‘Triangle of Sadness’: 5 reasons why Ruben Östlund could receive Best Director Oscar nomination

Ten years ago, there were five clear frontrunners for the Oscar for Best Director of 2012: Ben Affleck for “Argo,” Kathryn Bigelow for “Zero Dark Thirty,” Tom Hooper for “Les Misérables,” Ang Lee for “Life of Pi” and Steven Spielberg for “Lincoln. But when the nominations were announced, only Lee and Spielberg made the cut. Replacing Affleck, Bigelow and Hooper were Michael Haneke for “Amour,” David O. Russell for “Silver Linings Playbook” and Benh Zeitlin for “Beasts of the Southern Wild.”

Talk about an Oscar race going wild.

The lesson learned was that the Directors Branch of the Academy can be very unpredictable. They might overlook a big Hollywood star for helming a critical and commercial success, and instead go with an obscure director for their work on a tiny arthouse film. With that said, we should be prepared for some surprises in the directing category when the nominations are revealed on January 24. There’s one in particular that I’m cautiously predicting. I’m not confident by any means, and don’t expect to sway anyone’s opinion. But in the event that it happens, at least I can say that I warned of this possibility.

Here are five reasons why Ruben Östlund could receive a Best Director Oscar nomination for “Triangle of Sadness.”

1. “Triangle of Sadness” won the Palme d’Or at the Cannes Film Festival.

It’s considered one of the most prestigious prizes in the world of cinema. Some might argue that it’s on par with the Academy Award for Best Picture. As early as the 1960s, a number of Palme recipients would go on to earn Oscar noms for their directors. That includes Federico Fellini for 1960’s “La Dolce Vita,” Claude Lelouch for 1966’s “A Man and a Woman” and Michelangelo Antonioni for 1966’s “Blowup.”

In more recent years, Palme winners have enjoyed even greater success in securing Oscar nominations for both Best Picture and Director. Consider 1993’s “The Piano,” 1994’s “Pulp Fiction,” 1996’s “Secrets and Lies,” 2002’s “The Pianist,” 2011’s “The Tree of Life,” “Amour” and 2019’s “Parasite.” “Parasite” would go on to become only the second singular Palme champion to claim the Best Picture Oscar, after 1955’s “Marty.” “Parasite” would even deliver Bong Joon Ho the Best Director Oscar, after losing most of the precursors to Sam Mendes for “1917.” A “Parasite”-style Palme victory could point Östlund in the direction of a Directing nomination.

SEE Ruben Östlund: ‘Triangle of Sadness’ writer-director [Exclusive Video Interview]

2. “Triangle of Sadness” is truly an example of an achievement in directing.

Östlund brings out rich and dynamic characterizations from a diverse cast. He’s the rare filmmaker who can turn chaos and conflict into clever comedy. But what is most notable about his steering of “Sadness” is the film’s spectacular second act (spoiler alerts ahead) – which shows guests in a luxury yacht dining room as heavy waves start to powerfully rock the boat. The staging of the upheaval, the flying food, the passengers’ sicknesses and the boat’s eventual sinking is nothing short of remarkable. It’s arguably one of the most memorable movie moments of 2022. It might be compared to the similar sea-set scenes presented by Lee in “Life of Pi.” Lee’s impressive handling of that drama in the ocean helped him to steal the Oscar that year. Östlund’s comparative work in the water could steer him toward Oscar.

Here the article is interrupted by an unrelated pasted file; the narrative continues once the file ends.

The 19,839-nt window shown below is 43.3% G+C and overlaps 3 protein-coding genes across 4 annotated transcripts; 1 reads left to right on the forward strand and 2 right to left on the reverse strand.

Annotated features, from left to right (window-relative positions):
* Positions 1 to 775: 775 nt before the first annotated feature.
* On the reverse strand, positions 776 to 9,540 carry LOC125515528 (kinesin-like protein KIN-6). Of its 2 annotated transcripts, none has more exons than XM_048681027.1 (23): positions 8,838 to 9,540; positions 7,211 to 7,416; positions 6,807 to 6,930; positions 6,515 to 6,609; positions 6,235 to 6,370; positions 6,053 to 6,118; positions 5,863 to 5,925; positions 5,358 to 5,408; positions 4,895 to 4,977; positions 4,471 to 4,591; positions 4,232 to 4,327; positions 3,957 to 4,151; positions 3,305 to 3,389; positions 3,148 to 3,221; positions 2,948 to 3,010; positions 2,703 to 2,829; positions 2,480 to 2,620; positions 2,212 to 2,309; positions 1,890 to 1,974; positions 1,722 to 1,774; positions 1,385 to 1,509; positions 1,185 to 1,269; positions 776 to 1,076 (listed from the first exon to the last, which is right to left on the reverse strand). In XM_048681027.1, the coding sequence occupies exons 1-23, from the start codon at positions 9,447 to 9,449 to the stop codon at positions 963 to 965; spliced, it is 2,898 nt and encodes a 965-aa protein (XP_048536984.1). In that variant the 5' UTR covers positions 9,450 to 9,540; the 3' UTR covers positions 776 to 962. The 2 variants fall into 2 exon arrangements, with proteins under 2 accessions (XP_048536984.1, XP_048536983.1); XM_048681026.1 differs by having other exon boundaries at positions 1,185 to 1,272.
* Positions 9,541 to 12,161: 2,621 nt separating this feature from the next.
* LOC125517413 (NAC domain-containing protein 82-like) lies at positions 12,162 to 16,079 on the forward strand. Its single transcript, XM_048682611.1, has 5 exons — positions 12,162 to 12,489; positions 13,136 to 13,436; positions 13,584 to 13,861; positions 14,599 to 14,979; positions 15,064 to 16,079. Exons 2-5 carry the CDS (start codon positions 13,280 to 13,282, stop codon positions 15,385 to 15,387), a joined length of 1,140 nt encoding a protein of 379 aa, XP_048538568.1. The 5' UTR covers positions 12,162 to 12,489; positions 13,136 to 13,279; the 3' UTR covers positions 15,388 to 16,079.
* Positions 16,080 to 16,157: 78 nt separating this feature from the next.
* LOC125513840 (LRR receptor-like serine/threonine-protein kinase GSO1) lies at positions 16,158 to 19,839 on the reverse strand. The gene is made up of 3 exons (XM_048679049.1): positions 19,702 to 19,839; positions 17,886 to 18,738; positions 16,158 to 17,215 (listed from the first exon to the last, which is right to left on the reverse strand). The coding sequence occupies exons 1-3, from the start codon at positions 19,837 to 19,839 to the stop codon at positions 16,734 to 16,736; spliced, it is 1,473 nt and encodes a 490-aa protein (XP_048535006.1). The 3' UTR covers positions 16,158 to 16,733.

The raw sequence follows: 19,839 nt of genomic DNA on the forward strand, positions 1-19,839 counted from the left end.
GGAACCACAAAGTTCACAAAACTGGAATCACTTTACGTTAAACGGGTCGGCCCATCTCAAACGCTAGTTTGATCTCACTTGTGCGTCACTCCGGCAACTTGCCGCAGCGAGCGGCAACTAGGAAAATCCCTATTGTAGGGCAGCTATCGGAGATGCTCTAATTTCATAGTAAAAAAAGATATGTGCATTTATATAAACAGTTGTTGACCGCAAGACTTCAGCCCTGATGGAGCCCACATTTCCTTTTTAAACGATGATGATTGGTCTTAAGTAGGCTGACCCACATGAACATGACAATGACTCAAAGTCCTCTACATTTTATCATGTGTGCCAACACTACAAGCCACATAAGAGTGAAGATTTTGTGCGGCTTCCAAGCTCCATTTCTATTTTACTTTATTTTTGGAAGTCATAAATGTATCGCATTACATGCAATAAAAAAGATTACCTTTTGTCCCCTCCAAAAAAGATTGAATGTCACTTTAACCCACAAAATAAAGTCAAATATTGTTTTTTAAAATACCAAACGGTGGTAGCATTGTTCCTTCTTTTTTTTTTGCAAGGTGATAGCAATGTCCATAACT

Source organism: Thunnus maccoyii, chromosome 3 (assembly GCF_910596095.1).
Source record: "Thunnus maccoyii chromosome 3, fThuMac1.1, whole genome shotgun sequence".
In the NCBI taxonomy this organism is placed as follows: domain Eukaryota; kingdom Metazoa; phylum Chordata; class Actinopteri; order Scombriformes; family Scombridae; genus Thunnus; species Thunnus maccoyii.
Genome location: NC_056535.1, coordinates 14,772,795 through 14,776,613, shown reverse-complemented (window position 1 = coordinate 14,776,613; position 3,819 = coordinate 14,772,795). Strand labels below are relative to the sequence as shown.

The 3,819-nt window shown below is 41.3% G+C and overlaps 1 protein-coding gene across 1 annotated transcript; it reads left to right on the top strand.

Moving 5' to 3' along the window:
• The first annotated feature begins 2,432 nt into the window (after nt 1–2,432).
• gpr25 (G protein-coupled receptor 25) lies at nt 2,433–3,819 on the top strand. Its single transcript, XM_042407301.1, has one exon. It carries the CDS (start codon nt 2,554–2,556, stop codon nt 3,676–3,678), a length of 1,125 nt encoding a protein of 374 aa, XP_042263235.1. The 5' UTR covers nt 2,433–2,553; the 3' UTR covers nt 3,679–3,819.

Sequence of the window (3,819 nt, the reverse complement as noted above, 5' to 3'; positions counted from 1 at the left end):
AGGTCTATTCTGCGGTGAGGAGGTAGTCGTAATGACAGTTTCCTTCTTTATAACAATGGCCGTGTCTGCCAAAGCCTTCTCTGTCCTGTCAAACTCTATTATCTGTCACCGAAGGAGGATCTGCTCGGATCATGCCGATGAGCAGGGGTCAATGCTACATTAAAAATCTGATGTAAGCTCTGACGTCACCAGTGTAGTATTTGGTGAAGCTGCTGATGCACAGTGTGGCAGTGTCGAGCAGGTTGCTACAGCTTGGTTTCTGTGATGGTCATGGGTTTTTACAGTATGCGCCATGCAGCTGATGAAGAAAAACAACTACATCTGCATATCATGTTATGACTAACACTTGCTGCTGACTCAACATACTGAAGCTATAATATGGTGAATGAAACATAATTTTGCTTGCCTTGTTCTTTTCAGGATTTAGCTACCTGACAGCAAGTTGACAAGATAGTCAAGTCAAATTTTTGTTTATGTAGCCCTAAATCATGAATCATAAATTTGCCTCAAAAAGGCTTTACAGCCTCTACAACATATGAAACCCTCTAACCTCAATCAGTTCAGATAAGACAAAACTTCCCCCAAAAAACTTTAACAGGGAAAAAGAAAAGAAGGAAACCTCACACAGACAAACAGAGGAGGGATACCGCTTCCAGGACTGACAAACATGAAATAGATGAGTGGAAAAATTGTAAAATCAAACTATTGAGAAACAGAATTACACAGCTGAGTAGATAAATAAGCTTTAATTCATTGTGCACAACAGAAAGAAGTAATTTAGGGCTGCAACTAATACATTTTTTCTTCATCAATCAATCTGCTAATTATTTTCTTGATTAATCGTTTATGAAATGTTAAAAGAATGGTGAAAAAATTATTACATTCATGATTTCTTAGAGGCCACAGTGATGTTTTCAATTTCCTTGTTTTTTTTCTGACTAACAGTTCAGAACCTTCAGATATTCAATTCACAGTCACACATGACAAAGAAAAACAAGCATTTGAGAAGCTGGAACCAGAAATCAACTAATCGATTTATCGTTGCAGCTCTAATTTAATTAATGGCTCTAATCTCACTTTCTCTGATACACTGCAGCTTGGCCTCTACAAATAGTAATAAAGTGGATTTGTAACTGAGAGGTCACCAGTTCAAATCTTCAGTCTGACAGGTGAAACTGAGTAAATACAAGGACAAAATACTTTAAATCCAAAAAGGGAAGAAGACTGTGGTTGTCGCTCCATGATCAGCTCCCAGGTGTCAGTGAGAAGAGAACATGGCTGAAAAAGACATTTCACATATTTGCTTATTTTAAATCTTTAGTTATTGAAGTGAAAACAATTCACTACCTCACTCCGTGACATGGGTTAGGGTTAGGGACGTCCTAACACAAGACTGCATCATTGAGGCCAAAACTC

3. The Directors Branch likes to nominate international and/or arthouse filmmakers.

That gives Östlund a double dose of Oscar appeal. There are so many examples of such selections throughout history. In addition to the international or arthouse directors already referenced in this article, here are a few others (year reflects that of US release): Hiroshi Teshigahara for 1965’s “Woman in the Dunes,” Gillo Pontecorvo for 1968’s “The Battle of Algiers,” Costa-Gavras for 1969’s “Z,” François Truffaut for 1974’s “Day for Night,” Ingmar Bergman for 1976’s “Face to Face,” Lina Wertmüller for 1976’s “Seven Beauties,” Édouard Molinaro for 1979’s “La Cage aux Folles,” Akira Kurosawa for 1985’s “Ran,” David Lynch for 1986’s “Blue Velvet,” Lasse Hallström for 1987’s “My Life as a Dog,” Krzysztof Kieślowski for 1994’s “Red,” Spike Jonze for 1999’s “Being John Malkovich,” Pedro Almodóvar for 2002’s “Talk to Her,” Fernando Meirelles for 2003’s “City of God,” Mike Leigh for 2004’s “Vera Drake,” Julian Schnabel for 2007’s “The Diving Bell and the Butterfly,” Paweł Pawlikowski for 2018’s “Cold War,” Thomas Vinterberg for 2020’s “Another Round” and Ryusuke Hamaguchi for 2021’s “Drive My Car.” This time around, it could be Östlund who crashes the Directing race.

SEE ‘Triangle of Sadness’: A SAG ensemble nomination will boost Oscar hopes

4. Östlund is considered a visionary director.

His 2014 film “Force Majeure” was met with international acclaim and a Golden Globe nomination for Best Foreign Language Film. His 2017 follow-up “The Square” would bring another shot at the Globe, as well as his first Oscar bid for Foreign Language Film. Given the raves for “Triangle,” it could be the work that brings him full circle – with his first citation for Best Director of the year.

5. “Triangle of Sadness” could cruise into other Oscar categories.

The film has already swept the European Film Awards. It’s competing for two Golden Globe Awards, including Best Comedy Film and Best Supporting Actress for breakout star Dolly de Leon. The delightful de Leon has a real shot at an Oscar nomination, and a Best Original Screenplay bid seems all but guaranteed. Even a spot in the Best Picture lineup isn’t out of the question. So don’t be shocked if “Triangle” captain Östlund sails into the Oscar race for Directing, hopelessly happy thanks to the success of “Sadness.”

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